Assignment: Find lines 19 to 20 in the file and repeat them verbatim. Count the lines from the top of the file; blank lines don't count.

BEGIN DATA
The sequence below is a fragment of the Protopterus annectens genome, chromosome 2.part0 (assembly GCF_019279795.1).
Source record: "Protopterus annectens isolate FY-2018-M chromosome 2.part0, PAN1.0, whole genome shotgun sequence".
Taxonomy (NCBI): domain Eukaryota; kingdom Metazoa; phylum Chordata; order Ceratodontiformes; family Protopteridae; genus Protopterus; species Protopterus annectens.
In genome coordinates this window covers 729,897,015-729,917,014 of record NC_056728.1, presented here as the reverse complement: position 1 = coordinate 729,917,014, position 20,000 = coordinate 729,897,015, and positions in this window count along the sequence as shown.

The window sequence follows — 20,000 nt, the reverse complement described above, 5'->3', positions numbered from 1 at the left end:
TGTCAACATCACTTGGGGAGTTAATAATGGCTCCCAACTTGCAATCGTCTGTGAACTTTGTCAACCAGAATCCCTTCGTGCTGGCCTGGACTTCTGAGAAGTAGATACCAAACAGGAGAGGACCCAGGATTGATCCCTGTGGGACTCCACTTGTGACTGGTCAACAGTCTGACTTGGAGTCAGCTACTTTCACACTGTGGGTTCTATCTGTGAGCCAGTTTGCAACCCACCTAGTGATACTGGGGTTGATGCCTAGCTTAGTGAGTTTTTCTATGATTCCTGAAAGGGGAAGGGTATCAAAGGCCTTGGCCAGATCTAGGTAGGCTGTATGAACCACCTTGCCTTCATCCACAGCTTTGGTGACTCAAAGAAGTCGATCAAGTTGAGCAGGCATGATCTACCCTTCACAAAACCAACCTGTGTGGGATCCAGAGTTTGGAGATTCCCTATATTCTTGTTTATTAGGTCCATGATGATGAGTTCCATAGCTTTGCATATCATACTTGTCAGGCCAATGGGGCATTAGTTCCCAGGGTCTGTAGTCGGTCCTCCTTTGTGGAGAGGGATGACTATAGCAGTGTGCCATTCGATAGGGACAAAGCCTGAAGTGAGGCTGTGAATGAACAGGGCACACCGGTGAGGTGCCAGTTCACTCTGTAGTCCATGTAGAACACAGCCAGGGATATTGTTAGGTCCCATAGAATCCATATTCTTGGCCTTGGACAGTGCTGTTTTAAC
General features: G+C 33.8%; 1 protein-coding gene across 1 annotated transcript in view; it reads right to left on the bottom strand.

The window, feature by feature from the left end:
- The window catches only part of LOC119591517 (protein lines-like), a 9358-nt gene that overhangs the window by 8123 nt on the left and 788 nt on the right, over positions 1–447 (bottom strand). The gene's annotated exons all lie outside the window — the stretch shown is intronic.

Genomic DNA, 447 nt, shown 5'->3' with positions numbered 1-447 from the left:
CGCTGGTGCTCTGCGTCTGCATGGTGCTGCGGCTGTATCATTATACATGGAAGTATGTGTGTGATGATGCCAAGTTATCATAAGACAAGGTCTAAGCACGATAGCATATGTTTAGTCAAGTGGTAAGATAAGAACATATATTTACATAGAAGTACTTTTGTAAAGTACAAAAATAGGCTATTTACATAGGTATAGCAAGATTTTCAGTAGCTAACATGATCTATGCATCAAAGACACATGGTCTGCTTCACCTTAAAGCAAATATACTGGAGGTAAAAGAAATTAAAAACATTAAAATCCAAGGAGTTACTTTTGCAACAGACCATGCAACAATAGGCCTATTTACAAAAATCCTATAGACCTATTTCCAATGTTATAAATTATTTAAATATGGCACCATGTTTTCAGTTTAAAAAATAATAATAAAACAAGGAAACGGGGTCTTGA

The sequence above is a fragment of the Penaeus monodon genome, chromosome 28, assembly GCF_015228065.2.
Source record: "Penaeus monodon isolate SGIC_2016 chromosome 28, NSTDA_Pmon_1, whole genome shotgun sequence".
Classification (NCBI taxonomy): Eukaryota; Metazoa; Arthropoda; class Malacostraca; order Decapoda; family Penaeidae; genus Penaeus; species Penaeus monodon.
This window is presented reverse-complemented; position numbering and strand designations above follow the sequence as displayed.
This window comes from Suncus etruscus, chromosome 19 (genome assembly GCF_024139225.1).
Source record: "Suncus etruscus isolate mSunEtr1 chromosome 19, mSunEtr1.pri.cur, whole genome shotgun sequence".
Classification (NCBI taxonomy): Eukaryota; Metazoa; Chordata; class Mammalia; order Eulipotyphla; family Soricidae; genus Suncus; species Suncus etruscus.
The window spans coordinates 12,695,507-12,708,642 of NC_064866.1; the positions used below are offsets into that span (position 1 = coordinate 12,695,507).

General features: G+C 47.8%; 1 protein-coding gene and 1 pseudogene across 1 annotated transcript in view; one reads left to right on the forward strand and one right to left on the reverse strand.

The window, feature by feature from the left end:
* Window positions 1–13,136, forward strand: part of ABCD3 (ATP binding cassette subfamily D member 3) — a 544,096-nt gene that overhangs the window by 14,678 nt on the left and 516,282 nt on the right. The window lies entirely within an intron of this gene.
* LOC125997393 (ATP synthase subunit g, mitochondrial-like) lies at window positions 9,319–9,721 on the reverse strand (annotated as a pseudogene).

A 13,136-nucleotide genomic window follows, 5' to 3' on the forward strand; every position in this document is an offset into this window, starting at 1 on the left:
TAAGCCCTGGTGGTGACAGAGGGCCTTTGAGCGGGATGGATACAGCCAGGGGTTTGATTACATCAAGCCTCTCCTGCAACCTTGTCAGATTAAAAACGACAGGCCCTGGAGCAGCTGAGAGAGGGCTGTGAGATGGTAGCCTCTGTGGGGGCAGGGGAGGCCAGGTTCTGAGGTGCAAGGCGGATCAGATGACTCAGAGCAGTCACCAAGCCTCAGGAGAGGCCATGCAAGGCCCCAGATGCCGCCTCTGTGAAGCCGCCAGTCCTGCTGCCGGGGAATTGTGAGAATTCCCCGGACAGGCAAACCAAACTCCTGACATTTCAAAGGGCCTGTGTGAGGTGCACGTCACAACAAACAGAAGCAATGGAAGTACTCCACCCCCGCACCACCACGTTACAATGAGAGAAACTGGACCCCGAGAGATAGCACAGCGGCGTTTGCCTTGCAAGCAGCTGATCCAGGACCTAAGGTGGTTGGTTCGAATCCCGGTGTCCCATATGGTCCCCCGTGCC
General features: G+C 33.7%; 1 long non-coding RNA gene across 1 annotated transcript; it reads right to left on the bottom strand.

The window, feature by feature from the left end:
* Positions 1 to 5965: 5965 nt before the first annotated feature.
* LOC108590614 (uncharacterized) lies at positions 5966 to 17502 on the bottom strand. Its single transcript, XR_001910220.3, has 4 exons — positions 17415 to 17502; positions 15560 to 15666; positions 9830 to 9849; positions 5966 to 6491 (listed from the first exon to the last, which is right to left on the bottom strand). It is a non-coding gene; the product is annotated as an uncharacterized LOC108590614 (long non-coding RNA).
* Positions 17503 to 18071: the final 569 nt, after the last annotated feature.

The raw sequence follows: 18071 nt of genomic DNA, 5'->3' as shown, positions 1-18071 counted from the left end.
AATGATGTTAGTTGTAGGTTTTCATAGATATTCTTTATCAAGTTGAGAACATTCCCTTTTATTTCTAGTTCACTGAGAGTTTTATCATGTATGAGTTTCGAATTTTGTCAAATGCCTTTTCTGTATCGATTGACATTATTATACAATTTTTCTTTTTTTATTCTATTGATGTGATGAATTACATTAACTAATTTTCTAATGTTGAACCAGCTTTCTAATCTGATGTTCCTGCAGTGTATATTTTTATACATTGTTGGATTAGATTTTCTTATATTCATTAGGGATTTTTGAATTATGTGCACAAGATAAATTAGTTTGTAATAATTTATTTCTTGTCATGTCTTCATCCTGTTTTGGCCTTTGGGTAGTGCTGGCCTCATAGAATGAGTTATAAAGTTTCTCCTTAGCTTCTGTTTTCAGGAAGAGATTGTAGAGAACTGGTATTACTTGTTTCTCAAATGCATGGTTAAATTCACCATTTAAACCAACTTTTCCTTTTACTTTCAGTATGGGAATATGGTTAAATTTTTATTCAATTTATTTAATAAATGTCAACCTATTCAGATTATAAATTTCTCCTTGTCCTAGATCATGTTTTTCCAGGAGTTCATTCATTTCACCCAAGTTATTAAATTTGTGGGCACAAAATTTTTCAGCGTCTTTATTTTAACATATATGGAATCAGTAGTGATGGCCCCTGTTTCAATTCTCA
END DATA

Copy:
The window spans coordinates 12,695,507-12,708,642 of NC_064866.1; the positions used below are offsets into that span (position 1 = coordinate 12,695,507).

General features: G+C 47.8%; 1 protein-coding gene and 1 pseudogene across 1 annotated transcript in view; one reads left to right on the forward strand and one right to left on the reverse strand.